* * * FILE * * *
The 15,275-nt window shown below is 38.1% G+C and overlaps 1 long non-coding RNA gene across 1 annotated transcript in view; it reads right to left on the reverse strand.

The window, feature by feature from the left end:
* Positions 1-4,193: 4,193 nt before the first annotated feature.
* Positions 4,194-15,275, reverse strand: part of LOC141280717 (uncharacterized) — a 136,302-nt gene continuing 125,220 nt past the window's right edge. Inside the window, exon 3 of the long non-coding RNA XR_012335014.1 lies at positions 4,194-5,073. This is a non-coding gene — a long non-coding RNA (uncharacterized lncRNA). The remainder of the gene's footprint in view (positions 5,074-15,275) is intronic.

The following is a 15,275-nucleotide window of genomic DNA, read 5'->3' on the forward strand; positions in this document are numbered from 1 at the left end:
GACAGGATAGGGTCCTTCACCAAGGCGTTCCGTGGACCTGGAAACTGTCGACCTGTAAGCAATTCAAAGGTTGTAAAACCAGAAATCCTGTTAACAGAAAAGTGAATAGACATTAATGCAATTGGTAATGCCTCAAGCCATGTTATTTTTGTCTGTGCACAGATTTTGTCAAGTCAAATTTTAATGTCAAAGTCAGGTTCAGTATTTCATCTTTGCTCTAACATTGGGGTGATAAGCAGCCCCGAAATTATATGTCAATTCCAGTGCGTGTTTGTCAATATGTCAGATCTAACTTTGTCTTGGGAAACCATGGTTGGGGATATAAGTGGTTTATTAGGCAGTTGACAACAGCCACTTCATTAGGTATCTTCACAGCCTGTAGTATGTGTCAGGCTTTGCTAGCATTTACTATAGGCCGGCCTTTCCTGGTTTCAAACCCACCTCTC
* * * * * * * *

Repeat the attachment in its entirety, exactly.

The 15,275-nt window shown below is 38.1% G+C and overlaps 1 long non-coding RNA gene across 1 annotated transcript in view; it reads right to left on the reverse strand.

The window, feature by feature from the left end:
* Positions 1-4,193: 4,193 nt before the first annotated feature.
* Positions 4,194-15,275, reverse strand: part of LOC141280717 (uncharacterized) — a 136,302-nt gene continuing 125,220 nt past the window's right edge. Inside the window, exon 3 of the long non-coding RNA XR_012335014.1 lies at positions 4,194-5,073. This is a non-coding gene — a long non-coding RNA (uncharacterized lncRNA). The remainder of the gene's footprint in view (positions 5,074-15,275) is intronic.

The following is a 15,275-nucleotide window of genomic DNA, read 5'->3' on the forward strand; positions in this document are numbered from 1 at the left end:
GACAGGATAGGGTCCTTCACCAAGGCGTTCCGTGGACCTGGAAACTGTCGACCTGTAAGCAATTCAAAGGTTGTAAAACCAGAAATCCTGTTAACAGAAAAGTGAATAGACATTAATGCAATTGGTAATGCCTCAAGCCATGTTATTTTTGTCTGTGCACAGATTTTGTCAAGTCAAATTTTAATGTCAAAGTCAGGTTCAGTATTTCATCTTTGCTCTAACATTGGGGTGATAAGCAGCCCCGAAATTATATGTCAATTCCAGTGCGTGTTTGTCAATATGTCAGATCTAACTTTGTCTTGGGAAACCATGGTTGGGGATATAAGTGGTTTATTAGGCAGTTGACAACAGCCACTTCATTAGGTATCTTCACAGCCTGTAGTATGTGTCAGGCTTTGCTAGCATTTACTATAGGCCGGCCTTTCCTGGTTTCAAACCCACCTCTC